The Sigh of the Tiger

THU 03 FEB 2022

On Monday we suggested that there is an uncomfortable parallel with the market correction in the fourth quarter of 2018. That correction was also likely driven by a rate and liquidity withdrawal driven valuation adjustment. Over the past few days while most of Asia has been celebrating the new year of the Tiger, US stock markets have staged an impulsive rally. Although there has been some encouraging earnings news flow from some mega-cap leaders such as Alphabet (Google) the nature of the rally also appeared to have a short-covering character to it. Moreover, the major social-media platforms have disappointed after the US close, putting pressure on the futures and potentially reinforcing beliefs that the rebound from the January low was counter-trend in nature (time will tell – chart 1).

As we also noted on Monday, in chaos theory, the edge of chaos with maximum complexity occurs between paradigm shifts. The (now obvious?) paradigm shift is the move away from zero rates and super-abundant liquidity. Clearly markets have moved a long way to price a significant shift in short-term interest rate expectations and normalisation of central bank balance sheets. However, as is often the case at major inflection points, participants find it difficult to give up on the prior regime that was so profitable for many investors (a behavioural bias).

The additional complexity in this episode is that central banks have left the adjustment so late that the required pace of adjustment to close the gap between actual and warranted policy settings is potentially disruptive for markets. As we have often argued, the potential policy error was not acting too soon, but too late. Similar to the Fed, the European Central Bank is also materially behind the curve. While the ECB has an inflation-only mandate rather than a dual mandate like the Fed, the estimated Taylor rule for the ECB (the warranted policy rate based on the inflation and output gap) suggests that official policy rate ought to be around 6% (chart 2). This week, Europe has simultaneously recorded the lowest unemployment rate on record and the highest inflation rate in the history of the common currency. That sets up a rather interesting ECB policy meeting today. However, the big picture point is that potential policy error is much broader than just the US Federal Reserve.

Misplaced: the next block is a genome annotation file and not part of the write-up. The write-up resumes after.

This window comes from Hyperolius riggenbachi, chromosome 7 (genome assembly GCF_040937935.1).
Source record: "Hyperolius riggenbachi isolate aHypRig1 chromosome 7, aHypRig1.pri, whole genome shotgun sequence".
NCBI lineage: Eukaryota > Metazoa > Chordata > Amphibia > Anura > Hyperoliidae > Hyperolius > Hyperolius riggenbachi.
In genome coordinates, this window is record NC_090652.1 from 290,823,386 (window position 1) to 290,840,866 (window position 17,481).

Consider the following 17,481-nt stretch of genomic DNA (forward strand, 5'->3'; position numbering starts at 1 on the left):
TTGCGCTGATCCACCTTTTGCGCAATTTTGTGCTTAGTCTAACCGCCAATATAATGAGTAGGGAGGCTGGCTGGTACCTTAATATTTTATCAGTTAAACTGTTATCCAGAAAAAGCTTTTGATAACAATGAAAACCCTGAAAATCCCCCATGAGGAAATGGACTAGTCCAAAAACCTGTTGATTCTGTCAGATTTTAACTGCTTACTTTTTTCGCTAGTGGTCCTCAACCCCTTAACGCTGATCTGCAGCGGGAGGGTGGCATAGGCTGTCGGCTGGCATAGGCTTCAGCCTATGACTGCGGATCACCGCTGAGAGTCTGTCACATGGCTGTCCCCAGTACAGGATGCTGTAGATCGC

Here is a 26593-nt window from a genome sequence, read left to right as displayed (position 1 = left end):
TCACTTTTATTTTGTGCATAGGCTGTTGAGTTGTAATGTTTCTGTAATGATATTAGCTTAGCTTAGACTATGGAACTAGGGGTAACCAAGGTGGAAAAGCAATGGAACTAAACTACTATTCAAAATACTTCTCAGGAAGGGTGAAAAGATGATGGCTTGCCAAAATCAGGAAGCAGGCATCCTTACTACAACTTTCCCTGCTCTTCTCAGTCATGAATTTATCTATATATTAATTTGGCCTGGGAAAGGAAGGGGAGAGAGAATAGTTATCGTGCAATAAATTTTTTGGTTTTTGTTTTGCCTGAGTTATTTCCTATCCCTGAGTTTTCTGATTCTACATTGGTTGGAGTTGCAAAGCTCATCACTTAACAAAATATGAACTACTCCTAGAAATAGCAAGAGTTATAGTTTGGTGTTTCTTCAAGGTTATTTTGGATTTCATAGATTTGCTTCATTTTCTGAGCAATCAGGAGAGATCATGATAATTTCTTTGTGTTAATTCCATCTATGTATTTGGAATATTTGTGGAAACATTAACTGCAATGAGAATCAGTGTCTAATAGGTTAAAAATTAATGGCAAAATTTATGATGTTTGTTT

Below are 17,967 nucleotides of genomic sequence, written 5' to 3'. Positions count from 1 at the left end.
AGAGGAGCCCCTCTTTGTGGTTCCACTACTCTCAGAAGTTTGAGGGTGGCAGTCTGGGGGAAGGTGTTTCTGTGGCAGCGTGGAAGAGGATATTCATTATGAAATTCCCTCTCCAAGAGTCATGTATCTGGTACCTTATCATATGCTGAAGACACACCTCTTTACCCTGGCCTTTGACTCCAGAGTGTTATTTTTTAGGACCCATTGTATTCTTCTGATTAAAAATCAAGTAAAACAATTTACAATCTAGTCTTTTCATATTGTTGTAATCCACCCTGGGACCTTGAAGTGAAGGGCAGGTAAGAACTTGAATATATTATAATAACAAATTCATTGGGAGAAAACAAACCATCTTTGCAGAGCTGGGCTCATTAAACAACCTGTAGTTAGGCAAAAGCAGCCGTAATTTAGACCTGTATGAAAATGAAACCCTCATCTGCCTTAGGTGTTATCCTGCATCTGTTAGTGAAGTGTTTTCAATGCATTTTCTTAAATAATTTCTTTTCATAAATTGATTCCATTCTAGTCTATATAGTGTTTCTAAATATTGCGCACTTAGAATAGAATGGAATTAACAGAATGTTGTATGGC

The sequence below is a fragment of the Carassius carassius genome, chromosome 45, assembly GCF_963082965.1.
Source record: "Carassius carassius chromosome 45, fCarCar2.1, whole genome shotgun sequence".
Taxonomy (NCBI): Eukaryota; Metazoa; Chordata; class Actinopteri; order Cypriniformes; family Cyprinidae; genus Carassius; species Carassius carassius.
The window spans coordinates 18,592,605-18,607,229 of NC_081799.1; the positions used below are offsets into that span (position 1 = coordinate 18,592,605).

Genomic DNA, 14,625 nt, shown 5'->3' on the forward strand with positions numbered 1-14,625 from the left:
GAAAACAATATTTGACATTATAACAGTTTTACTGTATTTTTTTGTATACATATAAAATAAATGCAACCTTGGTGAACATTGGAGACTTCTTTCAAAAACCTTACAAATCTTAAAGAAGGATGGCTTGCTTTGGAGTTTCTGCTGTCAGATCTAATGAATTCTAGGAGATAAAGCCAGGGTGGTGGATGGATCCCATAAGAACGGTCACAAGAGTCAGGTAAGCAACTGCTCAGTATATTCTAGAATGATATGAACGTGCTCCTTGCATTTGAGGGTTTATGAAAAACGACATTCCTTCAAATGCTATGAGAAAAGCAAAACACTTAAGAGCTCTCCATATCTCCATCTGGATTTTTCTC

Complexity also still exists in macro conditions and the news flow. There clearly has been a pause in momentum evident in the data. It is plausible that US employment growth stalled in January. However, that was likely a function of employees being forced to remain at home and a pause in economic reopening rather than something sinister with regard to growth. The job openings survey continues to suggest record demand for labour. That dichotomy ought to be resolved over the coming months, but the key point for markets is that it is probably too early to fear a “growth scare” or recession-like slowdown in growth and profits. In turn, it also suggests that normalisation in short-term interest rates and liquidity likely remain a challenge for beneficiaries of the prior regime. For markets, volatility is probably under-priced, particularly in developed market credit.

The final point to reinforce is the good news that if macro conditions remain firm (or the reason why rates are rising), then profits are also likely to remain supportive for equities. However, the shift in regime likely favours companies that have shorter duration cash flows and robust balance sheets, rather than high multiple stocks based on hopes and dreams of growth in the distant future. The good news is that the likely shift in rate and liquidity conditions is much better priced and appreciated, the bad news for high multiple equities is that it is likely to persist and broaden more globally with the ECB and other central banks.